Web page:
broad spectrum for "what a cancer cell looks like," and so determining
if this cluster of cells is cancerous is very often a judgment call. 
That's an OPINION.  So here’s the best advice I ever got on this breast
cancer journey:

GET A SECOND-OPINION PATH REPORT.   And get it from a cancer center in
a totally different region of the country.  You want it from a
pathologist who sees hundreds, maybe thousands,  of breast cancer
slides every year, and preferably one from a teaching hospital. 

When I lived in New Orleans,  I had my slides sent to Sloan Kettering,
in NY,  for a second opinion.  When Sloan’s path report differed
widely from my local one,  I had the slides sent to M.D.Anderson, in
Houston for a THIRD opinion.  Then I went  with the areas in which they
overlapped and totally ignored the rest. 

One last note:  Get a second opinion path report even if the first one
comes back saying “It’s benign.”    I know how great that is to hear,
but what if it’s not true?  We’re talking about judgment calls,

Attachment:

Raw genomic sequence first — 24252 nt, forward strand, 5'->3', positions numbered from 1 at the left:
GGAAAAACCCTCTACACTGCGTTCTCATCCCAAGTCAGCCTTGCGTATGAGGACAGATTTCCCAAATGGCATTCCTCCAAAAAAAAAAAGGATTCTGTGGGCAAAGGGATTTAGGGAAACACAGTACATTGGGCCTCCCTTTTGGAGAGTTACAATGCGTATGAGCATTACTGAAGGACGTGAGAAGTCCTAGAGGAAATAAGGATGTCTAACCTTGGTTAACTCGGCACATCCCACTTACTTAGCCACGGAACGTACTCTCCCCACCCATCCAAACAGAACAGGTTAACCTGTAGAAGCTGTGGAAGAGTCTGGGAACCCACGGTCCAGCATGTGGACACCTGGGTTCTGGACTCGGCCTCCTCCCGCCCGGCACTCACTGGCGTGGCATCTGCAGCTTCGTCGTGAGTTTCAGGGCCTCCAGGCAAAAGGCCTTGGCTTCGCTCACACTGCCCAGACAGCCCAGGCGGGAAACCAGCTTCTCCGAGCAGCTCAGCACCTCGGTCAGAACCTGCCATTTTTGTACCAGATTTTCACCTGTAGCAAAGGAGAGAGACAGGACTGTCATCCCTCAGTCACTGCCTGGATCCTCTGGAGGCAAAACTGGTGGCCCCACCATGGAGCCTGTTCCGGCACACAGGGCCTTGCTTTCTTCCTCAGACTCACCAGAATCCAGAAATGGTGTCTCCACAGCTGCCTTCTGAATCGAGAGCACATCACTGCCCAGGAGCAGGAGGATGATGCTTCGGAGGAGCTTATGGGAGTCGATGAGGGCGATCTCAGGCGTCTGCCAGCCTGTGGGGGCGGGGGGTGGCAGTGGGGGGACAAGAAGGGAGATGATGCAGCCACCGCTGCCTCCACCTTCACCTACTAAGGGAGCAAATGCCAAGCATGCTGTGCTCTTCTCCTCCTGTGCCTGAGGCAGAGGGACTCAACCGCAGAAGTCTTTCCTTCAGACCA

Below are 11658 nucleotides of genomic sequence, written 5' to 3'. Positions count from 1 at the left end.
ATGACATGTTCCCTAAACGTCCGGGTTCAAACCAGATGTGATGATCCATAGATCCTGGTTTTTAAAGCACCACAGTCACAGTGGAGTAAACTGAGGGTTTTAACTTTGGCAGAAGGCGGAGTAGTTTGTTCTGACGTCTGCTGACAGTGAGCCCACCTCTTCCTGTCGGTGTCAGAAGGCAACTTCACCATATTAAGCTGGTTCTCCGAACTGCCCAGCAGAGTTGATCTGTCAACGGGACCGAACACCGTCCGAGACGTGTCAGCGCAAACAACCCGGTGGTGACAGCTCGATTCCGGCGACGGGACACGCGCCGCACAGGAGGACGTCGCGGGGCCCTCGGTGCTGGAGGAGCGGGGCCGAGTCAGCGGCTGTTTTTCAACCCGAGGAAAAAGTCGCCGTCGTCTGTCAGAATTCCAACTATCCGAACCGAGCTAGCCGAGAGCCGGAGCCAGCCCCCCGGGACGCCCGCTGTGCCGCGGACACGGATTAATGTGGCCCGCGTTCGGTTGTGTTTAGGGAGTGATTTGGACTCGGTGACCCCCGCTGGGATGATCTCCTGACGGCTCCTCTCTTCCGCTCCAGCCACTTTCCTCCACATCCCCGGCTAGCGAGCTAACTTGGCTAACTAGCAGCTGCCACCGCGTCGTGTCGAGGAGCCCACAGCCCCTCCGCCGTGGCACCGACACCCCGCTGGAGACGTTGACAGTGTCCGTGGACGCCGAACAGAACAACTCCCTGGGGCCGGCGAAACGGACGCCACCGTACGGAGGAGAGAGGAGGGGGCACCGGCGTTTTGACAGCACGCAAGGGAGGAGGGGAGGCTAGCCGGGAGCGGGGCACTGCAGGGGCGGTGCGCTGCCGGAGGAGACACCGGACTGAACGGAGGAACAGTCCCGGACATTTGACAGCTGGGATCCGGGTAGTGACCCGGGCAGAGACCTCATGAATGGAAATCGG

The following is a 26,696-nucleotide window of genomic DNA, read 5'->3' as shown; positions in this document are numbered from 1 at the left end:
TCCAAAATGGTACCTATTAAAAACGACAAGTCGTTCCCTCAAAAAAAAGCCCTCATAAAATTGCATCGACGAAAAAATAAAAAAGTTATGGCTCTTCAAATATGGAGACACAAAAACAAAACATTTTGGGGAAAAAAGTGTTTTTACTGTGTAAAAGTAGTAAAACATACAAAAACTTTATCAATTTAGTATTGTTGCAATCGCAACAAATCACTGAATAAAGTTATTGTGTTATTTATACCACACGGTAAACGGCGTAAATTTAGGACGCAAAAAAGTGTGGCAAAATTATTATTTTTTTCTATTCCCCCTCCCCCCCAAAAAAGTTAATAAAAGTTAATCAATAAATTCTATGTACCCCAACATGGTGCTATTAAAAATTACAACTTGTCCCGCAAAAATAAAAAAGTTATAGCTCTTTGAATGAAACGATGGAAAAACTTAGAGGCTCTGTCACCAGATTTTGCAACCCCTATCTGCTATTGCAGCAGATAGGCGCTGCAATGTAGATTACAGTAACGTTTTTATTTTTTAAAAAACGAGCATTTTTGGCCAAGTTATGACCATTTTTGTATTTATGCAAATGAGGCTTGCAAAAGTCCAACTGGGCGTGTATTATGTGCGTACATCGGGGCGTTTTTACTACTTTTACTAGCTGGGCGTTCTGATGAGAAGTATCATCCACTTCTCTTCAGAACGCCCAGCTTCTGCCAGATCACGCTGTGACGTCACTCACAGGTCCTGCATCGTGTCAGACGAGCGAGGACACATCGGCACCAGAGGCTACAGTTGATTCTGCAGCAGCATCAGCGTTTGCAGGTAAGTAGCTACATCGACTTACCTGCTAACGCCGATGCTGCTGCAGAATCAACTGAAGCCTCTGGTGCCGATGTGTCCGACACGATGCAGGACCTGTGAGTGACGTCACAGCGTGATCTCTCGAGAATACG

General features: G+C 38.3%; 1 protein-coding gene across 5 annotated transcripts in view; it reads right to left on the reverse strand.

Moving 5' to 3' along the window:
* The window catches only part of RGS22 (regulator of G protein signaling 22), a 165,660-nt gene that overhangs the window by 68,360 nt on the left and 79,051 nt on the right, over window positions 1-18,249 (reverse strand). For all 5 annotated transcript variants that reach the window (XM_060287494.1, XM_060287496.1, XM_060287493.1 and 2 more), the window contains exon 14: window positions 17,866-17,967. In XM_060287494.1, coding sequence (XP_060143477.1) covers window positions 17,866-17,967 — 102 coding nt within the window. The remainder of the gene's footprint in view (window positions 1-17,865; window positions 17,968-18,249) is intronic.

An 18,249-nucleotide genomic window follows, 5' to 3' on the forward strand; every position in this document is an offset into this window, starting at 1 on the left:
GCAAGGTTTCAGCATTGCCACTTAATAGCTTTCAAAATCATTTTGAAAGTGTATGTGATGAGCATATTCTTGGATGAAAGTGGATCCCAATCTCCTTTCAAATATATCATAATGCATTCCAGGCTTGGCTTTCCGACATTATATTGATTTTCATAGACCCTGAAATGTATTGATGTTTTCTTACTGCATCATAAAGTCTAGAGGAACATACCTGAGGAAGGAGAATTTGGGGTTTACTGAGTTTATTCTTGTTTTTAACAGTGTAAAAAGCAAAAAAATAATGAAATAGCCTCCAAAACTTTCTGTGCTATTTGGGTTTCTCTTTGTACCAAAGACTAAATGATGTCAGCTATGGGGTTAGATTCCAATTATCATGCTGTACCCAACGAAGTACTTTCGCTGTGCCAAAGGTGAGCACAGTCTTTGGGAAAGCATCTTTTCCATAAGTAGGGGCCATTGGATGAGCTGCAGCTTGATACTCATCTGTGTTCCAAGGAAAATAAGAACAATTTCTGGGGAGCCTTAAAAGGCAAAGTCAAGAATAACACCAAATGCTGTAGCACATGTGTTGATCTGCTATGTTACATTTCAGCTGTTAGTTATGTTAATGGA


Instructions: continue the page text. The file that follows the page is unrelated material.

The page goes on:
opinions, here.   So, no matter what the first path report says, always
have your slides sent to a cancer center in another area of the
country for a second opinion.  And if that one, too, comes back saying
"It's benign," THEN you can break out the champagne.  

 
  
inkwell.vue.394 : Carole Berlin, "What You Should Know Before Your Next Mammogram"
permalink #9 of 141: Sharon Lynne Fisher (slf) Wed 13 Oct 10 05:29
    
Useful stuff.

I had a needle biopsy (which is really a misnomer; it's more like a
hole punch) of what turned out to be benign, and then the next year had
a bad mammogram again, and that time I had surgery to just cut the